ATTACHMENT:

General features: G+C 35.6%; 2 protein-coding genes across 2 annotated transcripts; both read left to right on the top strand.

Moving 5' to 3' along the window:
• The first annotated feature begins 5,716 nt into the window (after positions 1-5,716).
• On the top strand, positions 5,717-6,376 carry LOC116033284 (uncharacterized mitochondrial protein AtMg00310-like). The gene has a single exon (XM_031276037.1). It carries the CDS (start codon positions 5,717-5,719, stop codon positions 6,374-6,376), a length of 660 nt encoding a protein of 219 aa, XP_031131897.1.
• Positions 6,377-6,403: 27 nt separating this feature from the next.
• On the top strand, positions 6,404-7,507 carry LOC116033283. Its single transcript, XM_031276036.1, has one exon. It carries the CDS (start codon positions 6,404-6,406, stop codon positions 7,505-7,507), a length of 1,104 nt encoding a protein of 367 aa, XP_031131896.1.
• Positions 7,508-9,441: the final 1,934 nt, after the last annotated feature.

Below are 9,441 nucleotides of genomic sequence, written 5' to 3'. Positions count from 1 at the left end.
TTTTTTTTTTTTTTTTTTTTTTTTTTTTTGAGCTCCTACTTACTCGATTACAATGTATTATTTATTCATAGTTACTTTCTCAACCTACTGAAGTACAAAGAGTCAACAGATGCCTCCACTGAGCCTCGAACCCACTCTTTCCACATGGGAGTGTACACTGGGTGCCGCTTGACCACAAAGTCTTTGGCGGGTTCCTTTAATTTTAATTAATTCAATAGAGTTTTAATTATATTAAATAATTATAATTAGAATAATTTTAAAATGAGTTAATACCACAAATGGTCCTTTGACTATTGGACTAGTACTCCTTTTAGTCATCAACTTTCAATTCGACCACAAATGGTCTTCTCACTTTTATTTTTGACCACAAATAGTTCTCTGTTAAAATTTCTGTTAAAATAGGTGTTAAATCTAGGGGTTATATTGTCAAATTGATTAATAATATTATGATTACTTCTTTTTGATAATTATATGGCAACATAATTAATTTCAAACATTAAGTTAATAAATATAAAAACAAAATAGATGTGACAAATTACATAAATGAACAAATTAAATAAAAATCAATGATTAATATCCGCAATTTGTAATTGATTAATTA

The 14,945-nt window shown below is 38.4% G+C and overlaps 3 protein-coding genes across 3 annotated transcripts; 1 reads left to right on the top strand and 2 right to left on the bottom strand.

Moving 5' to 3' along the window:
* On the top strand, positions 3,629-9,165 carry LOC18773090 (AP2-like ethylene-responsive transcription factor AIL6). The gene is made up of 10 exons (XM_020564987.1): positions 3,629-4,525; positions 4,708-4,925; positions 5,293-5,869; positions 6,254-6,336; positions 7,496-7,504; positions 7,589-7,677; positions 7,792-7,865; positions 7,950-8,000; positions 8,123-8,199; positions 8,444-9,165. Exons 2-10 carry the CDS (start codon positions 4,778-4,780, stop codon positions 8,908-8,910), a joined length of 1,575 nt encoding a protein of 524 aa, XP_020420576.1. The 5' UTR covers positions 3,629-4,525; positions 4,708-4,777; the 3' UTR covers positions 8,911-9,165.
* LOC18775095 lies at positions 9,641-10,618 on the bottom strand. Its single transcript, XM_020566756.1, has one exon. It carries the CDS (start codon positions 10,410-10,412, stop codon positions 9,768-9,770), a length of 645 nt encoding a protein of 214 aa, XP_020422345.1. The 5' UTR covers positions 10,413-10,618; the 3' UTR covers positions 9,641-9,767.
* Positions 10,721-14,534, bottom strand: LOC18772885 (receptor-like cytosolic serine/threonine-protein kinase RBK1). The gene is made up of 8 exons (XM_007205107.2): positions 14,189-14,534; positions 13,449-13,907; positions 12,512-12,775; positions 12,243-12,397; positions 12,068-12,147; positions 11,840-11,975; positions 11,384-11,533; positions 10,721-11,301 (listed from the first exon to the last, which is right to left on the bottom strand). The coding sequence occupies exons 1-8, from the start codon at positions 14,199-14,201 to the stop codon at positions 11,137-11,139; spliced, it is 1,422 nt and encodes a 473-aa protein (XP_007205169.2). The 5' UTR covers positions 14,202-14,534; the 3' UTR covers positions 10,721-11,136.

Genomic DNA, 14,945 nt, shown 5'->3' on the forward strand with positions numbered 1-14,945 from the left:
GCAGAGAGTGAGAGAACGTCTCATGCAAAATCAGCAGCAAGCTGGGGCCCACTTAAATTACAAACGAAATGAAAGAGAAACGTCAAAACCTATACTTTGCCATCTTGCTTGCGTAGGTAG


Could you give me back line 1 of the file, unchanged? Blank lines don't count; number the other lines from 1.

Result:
General features: G+C 35.6%; 2 protein-coding genes across 2 annotated transcripts; both read left to right on the top strand.